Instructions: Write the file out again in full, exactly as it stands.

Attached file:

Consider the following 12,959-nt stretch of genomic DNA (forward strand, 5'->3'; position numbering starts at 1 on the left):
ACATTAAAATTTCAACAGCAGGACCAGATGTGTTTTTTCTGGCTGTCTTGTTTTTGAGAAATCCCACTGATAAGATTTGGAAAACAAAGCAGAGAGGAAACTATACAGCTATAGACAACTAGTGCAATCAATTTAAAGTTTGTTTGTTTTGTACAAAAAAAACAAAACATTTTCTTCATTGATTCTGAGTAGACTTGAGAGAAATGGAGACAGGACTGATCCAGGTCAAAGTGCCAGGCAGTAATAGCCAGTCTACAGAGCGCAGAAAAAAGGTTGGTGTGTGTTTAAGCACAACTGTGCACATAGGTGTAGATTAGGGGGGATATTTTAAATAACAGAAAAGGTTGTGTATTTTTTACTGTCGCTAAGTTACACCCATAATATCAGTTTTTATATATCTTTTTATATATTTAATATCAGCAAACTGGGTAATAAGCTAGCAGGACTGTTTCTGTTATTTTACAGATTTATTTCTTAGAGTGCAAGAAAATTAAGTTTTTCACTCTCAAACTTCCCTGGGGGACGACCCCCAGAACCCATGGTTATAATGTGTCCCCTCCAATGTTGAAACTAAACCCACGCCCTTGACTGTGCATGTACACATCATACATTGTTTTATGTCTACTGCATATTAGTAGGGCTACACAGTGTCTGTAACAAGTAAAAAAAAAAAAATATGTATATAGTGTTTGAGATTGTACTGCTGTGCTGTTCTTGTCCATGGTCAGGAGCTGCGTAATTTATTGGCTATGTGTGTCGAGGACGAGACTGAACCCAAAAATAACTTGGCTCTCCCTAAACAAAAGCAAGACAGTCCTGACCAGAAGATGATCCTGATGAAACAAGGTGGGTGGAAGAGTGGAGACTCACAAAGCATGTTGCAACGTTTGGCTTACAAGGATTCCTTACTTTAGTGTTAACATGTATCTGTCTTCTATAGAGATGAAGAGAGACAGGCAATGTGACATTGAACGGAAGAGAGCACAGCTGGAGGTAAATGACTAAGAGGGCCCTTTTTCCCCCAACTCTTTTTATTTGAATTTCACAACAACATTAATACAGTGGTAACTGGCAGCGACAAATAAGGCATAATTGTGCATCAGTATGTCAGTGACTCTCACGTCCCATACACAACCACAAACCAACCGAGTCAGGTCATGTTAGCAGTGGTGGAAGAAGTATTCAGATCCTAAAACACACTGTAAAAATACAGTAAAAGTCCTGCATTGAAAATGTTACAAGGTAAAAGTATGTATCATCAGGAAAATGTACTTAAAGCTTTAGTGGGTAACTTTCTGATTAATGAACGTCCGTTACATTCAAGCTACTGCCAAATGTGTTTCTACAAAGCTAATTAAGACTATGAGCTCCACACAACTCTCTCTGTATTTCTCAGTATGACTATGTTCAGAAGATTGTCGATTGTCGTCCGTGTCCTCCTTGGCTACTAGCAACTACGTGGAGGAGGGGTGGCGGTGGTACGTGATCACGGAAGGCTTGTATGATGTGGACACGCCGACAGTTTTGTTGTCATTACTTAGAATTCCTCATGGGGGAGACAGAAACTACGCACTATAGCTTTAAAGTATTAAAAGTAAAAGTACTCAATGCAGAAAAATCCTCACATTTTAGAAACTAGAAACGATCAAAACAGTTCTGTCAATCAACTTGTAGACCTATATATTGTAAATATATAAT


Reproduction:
Consider the following 12,959-nt stretch of genomic DNA (forward strand, 5'->3'; position numbering starts at 1 on the left):
ACATTAAAATTTCAACAGCAGGACCAGATGTGTTTTTTCTGGCTGTCTTGTTTTTGAGAAATCCCACTGATAAGATTTGGAAAACAAAGCAGAGAGGAAACTATACAGCTATAGACAACTAGTGCAATCAATTTAAAGTTTGTTTGTTTTGTACAAAAAAAACAAAACATTTTCTTCATTGATTCTGAGTAGACTTGAGAGAAATGGAGACAGGACTGATCCAGGTCAAAGTGCCAGGCAGTAATAGCCAGTCTACAGAGCGCAGAAAAAAGGTTGGTGTGTGTTTAAGCACAACTGTGCACATAGGTGTAGATTAGGGGGGATATTTTAAATAACAGAAAAGGTTGTGTATTTTTTACTGTCGCTAAGTTACACCCATAATATCAGTTTTTATATATCTTTTTATATATTTAATATCAGCAAACTGGGTAATAAGCTAGCAGGACTGTTTCTGTTATTTTACAGATTTATTTCTTAGAGTGCAAGAAAATTAAGTTTTTCACTCTCAAACTTCCCTGGGGGACGACCCCCAGAACCCATGGTTATAATGTGTCCCCTCCAATGTTGAAACTAAACCCACGCCCTTGACTGTGCATGTACACATCATACATTGTTTTATGTCTACTGCATATTAGTAGGGCTACACAGTGTCTGTAACAAGTAAAAAAAAAAAAATATGTATATAGTGTTTGAGATTGTACTGCTGTGCTGTTCTTGTCCATGGTCAGGAGCTGCGTAATTTATTGGCTATGTGTGTCGAGGACGAGACTGAACCCAAAAATAACTTGGCTCTCCCTAAACAAAAGCAAGACAGTCCTGACCAGAAGATGATCCTGATGAAACAAGGTGGGTGGAAGAGTGGAGACTCACAAAGCATGTTGCAACGTTTGGCTTACAAGGATTCCTTACTTTAGTGTTAACATGTATCTGTCTTCTATAGAGATGAAGAGAGACAGGCAATGTGACATTGAACGGAAGAGAGCACAGCTGGAGGTAAATGACTAAGAGGGCCCTTTTTCCCCCAACTCTTTTTATTTGAATTTCACAACAACATTAATACAGTGGTAACTGGCAGCGACAAATAAGGCATAATTGTGCATCAGTATGTCAGTGACTCTCACGTCCCATACACAACCACAAACCAACCGAGTCAGGTCATGTTAGCAGTGGTGGAAGAAGTATTCAGATCCTAAAACACACTGTAAAAATACAGTAAAAGTCCTGCATTGAAAATGTTACAAGGTAAAAGTATGTATCATCAGGAAAATGTACTTAAAGCTTTAGTGGGTAACTTTCTGATTAATGAACGTCCGTTACATTCAAGCTACTGCCAAATGTGTTTCTACAAAGCTAATTAAGACTATGAGCTCCACACAACTCTCTCTGTATTTCTCAGTATGACTATGTTCAGAAGATTGTCGATTGTCGTCCGTGTCCTCCTTGGCTACTAGCAACTACGTGGAGGAGGGGTGGCGGTGGTACGTGATCACGGAAGGCTTGTATGATGTGGACACGCCGACAGTTTTGTTGTCATTACTTAGAATTCCTCATGGGGGAGACAGAAACTACGCACTATAGCTTTAAAGTATTAAAAGTAAAAGTACTCAATGCAGAAAAATCCTCACATTTTAGAAACTAGAAACGATCAAAACAGTTCTGTCAATCAACTTGTAGACCTATATATTGTAAATATATAAT